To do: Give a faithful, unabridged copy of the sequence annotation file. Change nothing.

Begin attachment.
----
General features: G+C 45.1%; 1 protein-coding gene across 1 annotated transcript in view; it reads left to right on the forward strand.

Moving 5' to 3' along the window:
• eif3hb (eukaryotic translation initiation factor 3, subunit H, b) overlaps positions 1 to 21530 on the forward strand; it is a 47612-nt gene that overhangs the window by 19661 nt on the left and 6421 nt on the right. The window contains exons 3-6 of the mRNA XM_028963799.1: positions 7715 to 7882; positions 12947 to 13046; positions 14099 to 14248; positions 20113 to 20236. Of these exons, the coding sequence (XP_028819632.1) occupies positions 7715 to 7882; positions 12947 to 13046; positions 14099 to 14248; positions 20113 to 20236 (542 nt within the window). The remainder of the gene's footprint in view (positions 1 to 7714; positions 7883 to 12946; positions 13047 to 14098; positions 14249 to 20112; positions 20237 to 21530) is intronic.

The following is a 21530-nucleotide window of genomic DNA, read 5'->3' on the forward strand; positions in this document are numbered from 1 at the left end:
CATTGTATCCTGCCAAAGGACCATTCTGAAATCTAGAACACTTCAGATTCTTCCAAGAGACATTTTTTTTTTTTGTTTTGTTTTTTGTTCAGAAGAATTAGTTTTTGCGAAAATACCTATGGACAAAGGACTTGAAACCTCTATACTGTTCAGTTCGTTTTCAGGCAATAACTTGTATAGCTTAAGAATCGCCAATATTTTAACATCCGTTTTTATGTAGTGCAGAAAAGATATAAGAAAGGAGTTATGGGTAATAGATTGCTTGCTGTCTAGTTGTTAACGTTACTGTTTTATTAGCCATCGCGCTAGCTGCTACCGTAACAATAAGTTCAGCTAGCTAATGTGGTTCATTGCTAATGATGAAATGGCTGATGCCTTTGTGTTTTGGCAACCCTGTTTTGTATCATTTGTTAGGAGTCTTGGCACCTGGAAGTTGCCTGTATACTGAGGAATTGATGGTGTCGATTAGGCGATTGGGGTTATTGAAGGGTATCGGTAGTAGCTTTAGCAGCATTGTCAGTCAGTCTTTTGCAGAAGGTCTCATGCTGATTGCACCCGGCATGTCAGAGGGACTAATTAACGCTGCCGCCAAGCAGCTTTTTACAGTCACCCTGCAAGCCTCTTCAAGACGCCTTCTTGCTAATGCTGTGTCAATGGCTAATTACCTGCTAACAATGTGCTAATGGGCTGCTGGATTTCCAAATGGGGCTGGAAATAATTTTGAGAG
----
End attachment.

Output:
General features: G+C 45.1%; 1 protein-coding gene across 1 annotated transcript in view; it reads left to right on the forward strand.

Moving 5' to 3' along the window:
• eif3hb (eukaryotic translation initiation factor 3, subunit H, b) overlaps positions 1 to 21530 on the forward strand; it is a 47612-nt gene that overhangs the window by 19661 nt on the left and 6421 nt on the right. The window contains exons 3-6 of the mRNA XM_028963799.1: positions 7715 to 7882; positions 12947 to 13046; positions 14099 to 14248; positions 20113 to 20236. Of these exons, the coding sequence (XP_028819632.1) occupies positions 7715 to 7882; positions 12947 to 13046; positions 14099 to 14248; positions 20113 to 20236 (542 nt within the window). The remainder of the gene's footprint in view (positions 1 to 7714; positions 7883 to 12946; positions 13047 to 14098; positions 14249 to 20112; positions 20237 to 21530) is intronic.

The following is a 21530-nucleotide window of genomic DNA, read 5'->3' on the forward strand; positions in this document are numbered from 1 at the left end:
CATTGTATCCTGCCAAAGGACCATTCTGAAATCTAGAACACTTCAGATTCTTCCAAGAGACATTTTTTTTTTTTGTTTTGTTTTTTGTTCAGAAGAATTAGTTTTTGCGAAAATACCTATGGACAAAGGACTTGAAACCTCTATACTGTTCAGTTCGTTTTCAGGCAATAACTTGTATAGCTTAAGAATCGCCAATATTTTAACATCCGTTTTTATGTAGTGCAGAAAAGATATAAGAAAGGAGTTATGGGTAATAGATTGCTTGCTGTCTAGTTGTTAACGTTACTGTTTTATTAGCCATCGCGCTAGCTGCTACCGTAACAATAAGTTCAGCTAGCTAATGTGGTTCATTGCTAATGATGAAATGGCTGATGCCTTTGTGTTTTGGCAACCCTGTTTTGTATCATTTGTTAGGAGTCTTGGCACCTGGAAGTTGCCTGTATACTGAGGAATTGATGGTGTCGATTAGGCGATTGGGGTTATTGAAGGGTATCGGTAGTAGCTTTAGCAGCATTGTCAGTCAGTCTTTTGCAGAAGGTCTCATGCTGATTGCACCCGGCATGTCAGAGGGACTAATTAACGCTGCCGCCAAGCAGCTTTTTACAGTCACCCTGCAAGCCTCTTCAAGACGCCTTCTTGCTAATGCTGTGTCAATGGCTAATTACCTGCTAACAATGTGCTAATGGGCTGCTGGATTTCCAAATGGGGCTGGAAATAATTTTGAGAG